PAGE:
In previous postings (Zooniverse and SOHO Comets ) I’ve given several examples of how you can use your personal computer to “do some real science.” Today, I’ll present yet another opportunity to make a contribution to scientific knowledge by introducing you to the Mars Exploration Program , or “MEP.”
The MEP web site, which is jointly maintained by NASA and the California Institute of Technology’s Jet Propulsion Laboratory , is a collection of data that has been accumulated over the years by the Mars Reconnaissance Orbiter and Mars Rover Missions . Once you’ve has a chance to visit the just-mentioned web sites, I’m sure that you will be amazed at the sheer amount of data that has yet to receive more than a cursory evaluation. This is where you and your personal computer enter the picture.
When you click the “Participate ” link, which you will find in the right upper quadrant of the MEP home page you will arrive at the Citizenship Hall page, which is the gateway to the “Citizen Science” pages. On the Citizenship Hall page you will be presented several options.
Map Room (“Find Your Inner Explorer, Help Map Mars”): This is the page that links you to the “real science” projects, such as:
1.Map Mars : In this section, you can “match” images taken during previous Mars missions with those taken by the Mars Reconnaissance Orbiter to help produce the best maps ever of a planet other than Earth itself.
2. Count Craters : This section is devoted to the task of literally counting the number, and size, of craters on a section of the Martian surface. It may sound dull, but such information is vital in determining the relative age of surface features.
3.Tag Mars : One of the newer science activities, this section asks you to look at pictures taken by the Mars Rovers and report what you see. Since there are over 250,000 images yet to be cataloged, you will see some pretty astounding images if you join this project.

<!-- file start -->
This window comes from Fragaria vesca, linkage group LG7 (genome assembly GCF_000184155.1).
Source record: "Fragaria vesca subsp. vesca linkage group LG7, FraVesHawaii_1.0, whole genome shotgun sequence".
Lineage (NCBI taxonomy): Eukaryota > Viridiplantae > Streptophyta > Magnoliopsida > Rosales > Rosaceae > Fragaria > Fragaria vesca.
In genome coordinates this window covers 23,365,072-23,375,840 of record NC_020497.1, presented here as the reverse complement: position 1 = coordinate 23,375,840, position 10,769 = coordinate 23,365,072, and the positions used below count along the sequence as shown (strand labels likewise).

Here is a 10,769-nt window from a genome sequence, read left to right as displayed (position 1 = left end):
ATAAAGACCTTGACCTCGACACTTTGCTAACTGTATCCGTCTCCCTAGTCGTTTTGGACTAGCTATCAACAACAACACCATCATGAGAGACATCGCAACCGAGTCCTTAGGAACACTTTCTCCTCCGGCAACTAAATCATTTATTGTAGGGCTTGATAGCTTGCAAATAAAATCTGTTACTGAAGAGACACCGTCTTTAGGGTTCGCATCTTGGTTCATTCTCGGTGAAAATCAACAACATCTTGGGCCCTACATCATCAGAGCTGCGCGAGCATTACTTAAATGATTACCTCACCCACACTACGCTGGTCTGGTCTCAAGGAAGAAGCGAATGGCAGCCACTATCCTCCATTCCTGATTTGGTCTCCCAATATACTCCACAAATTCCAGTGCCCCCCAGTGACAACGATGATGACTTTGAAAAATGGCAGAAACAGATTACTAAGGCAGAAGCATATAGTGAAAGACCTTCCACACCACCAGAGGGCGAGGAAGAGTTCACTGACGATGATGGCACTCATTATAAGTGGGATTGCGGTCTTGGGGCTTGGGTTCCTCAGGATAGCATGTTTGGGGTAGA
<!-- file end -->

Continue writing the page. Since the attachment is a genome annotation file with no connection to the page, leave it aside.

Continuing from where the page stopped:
Send Your Name to Mars : This page is neither scientific or instructive, but it does provide a nice ego boost by allowing you to have your name included on a microchip that will travel aboard the next unmanned mission to Mars. You can’t fault NASA for using a decent PR campaign.
Send a Postcard to Spirit : OK, you know and I know that a robot on Mars isn’t going to read a postcard. If you are a teacher that wants a “hook” that will get your elementary school kids interested in science or space exploration, try to find something easier than this.
Mars for Kids : The links on this page lead to activities that are designed to hold the attention of the typical elementary school-age child.
Mars for Students : Similar to the above, but targeted at the middle and high school levels.
Mars for Educators : This page links you to other NASA sites that are targeted toward teachers and education professionals. In all honesty, this is the page that will appeal to most visitors.
To summarize, in addition to containing just about everything the typical Internet user could possibly want to know about the Red Planet, the Mars Science Laboratory pages are well-designed and quite easy to navigate In fact, this site could easily serve as an example of how an interactive web site should be put together. Those wishing to use their home computers for something more productive than e-mail and You Tube music videos should take a few minutes to visit this site.